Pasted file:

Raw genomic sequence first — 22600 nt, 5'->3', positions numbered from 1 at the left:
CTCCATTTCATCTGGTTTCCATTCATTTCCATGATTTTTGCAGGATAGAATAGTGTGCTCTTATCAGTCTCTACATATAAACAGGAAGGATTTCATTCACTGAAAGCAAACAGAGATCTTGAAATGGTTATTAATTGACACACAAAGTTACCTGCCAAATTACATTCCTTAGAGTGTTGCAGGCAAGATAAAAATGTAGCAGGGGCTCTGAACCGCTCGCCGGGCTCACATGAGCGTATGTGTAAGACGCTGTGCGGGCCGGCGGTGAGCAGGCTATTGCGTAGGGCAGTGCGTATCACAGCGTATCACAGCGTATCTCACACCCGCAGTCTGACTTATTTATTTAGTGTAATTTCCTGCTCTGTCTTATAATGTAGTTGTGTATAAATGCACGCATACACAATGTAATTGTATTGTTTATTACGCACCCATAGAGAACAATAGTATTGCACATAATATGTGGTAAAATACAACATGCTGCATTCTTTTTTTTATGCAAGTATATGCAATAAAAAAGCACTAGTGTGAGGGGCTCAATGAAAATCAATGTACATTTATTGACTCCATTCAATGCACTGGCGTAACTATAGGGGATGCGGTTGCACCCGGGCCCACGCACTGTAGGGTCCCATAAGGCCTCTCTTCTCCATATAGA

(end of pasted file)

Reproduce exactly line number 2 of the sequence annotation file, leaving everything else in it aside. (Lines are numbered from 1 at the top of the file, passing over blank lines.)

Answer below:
CTCCATTTCATCTGGTTTCCATTCATTTCCATGATTTTTGCAGGATAGAATAGTGTGCTCTTATCAGTCTCTACATATAAACAGGAAGGATTTCATTCACTGAAAGCAAACAGAGATCTTGAAATGGTTATTAATTGACACACAAAGTTACCTGCCAAATTACATTCCTTAGAGTGTTGCAGGCAAGATAAAAATGTAGCAGGGGCTCTGAACCGCTCGCCGGGCTCACATGAGCGTATGTGTAAGACGCTGTGCGGGCCGGCGGTGAGCAGGCTATTGCGTAGGGCAGTGCGTATCACAGCGTATCACAGCGTATCTCACACCCGCAGTCTGACTTATTTATTTAGTGTAATTTCCTGCTCTGTCTTATAATGTAGTTGTGTATAAATGCACGCATACACAATGTAATTGTATTGTTTATTACGCACCCATAGAGAACAATAGTATTGCACATAATATGTGGTAAAATACAACATGCTGCATTCTTTTTTTTATGCAAGTATATGCAATAAAAAAGCACTAGTGTGAGGGGCTCAATGAAAATCAATGTACATTTATTGACTCCATTCAATGCACTGGCGTAACTATAGGGGATGCGGTTGCACCCGGGCCCACGCACTGTAGGGTCCCATAAGGCCTCTCTTCTCCATATAGA